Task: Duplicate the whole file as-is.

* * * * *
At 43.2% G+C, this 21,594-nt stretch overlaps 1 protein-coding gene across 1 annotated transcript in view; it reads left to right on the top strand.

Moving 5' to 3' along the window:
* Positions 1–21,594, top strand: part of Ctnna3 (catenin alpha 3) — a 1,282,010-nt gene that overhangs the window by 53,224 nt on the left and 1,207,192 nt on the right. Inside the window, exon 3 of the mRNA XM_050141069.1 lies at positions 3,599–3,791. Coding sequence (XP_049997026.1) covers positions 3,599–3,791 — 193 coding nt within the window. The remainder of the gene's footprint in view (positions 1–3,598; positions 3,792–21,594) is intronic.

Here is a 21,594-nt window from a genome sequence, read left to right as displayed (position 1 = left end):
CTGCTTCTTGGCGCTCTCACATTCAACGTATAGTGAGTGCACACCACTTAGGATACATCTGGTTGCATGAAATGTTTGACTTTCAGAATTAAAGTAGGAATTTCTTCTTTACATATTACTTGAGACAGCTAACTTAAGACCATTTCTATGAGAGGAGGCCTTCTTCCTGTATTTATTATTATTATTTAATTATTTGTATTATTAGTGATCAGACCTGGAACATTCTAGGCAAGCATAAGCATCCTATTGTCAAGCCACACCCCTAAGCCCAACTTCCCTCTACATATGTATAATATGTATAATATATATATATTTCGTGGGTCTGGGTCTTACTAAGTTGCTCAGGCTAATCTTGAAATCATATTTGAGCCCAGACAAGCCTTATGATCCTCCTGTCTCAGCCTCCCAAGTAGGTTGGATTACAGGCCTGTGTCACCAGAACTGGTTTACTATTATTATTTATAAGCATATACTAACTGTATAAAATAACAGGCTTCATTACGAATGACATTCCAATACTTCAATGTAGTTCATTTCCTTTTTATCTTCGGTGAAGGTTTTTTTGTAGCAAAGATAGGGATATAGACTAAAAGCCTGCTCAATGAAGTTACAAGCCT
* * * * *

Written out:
At 43.2% G+C, this 21,594-nt stretch overlaps 1 protein-coding gene across 1 annotated transcript in view; it reads left to right on the top strand.

Moving 5' to 3' along the window:
* Positions 1–21,594, top strand: part of Ctnna3 (catenin alpha 3) — a 1,282,010-nt gene that overhangs the window by 53,224 nt on the left and 1,207,192 nt on the right. Inside the window, exon 3 of the mRNA XM_050141069.1 lies at positions 3,599–3,791. Coding sequence (XP_049997026.1) covers positions 3,599–3,791 — 193 coding nt within the window. The remainder of the gene's footprint in view (positions 1–3,598; positions 3,792–21,594) is intronic.

Here is a 21,594-nt window from a genome sequence, read left to right as displayed (position 1 = left end):
CTGCTTCTTGGCGCTCTCACATTCAACGTATAGTGAGTGCACACCACTTAGGATACATCTGGTTGCATGAAATGTTTGACTTTCAGAATTAAAGTAGGAATTTCTTCTTTACATATTACTTGAGACAGCTAACTTAAGACCATTTCTATGAGAGGAGGCCTTCTTCCTGTATTTATTATTATTATTTAATTATTTGTATTATTAGTGATCAGACCTGGAACATTCTAGGCAAGCATAAGCATCCTATTGTCAAGCCACACCCCTAAGCCCAACTTCCCTCTACATATGTATAATATGTATAATATATATATATTTCGTGGGTCTGGGTCTTACTAAGTTGCTCAGGCTAATCTTGAAATCATATTTGAGCCCAGACAAGCCTTATGATCCTCCTGTCTCAGCCTCCCAAGTAGGTTGGATTACAGGCCTGTGTCACCAGAACTGGTTTACTATTATTATTTATAAGCATATACTAACTGTATAAAATAACAGGCTTCATTACGAATGACATTCCAATACTTCAATGTAGTTCATTTCCTTTTTATCTTCGGTGAAGGTTTTTTTGTAGCAAAGATAGGGATATAGACTAAAAGCCTGCTCAATGAAGTTACAAGCCT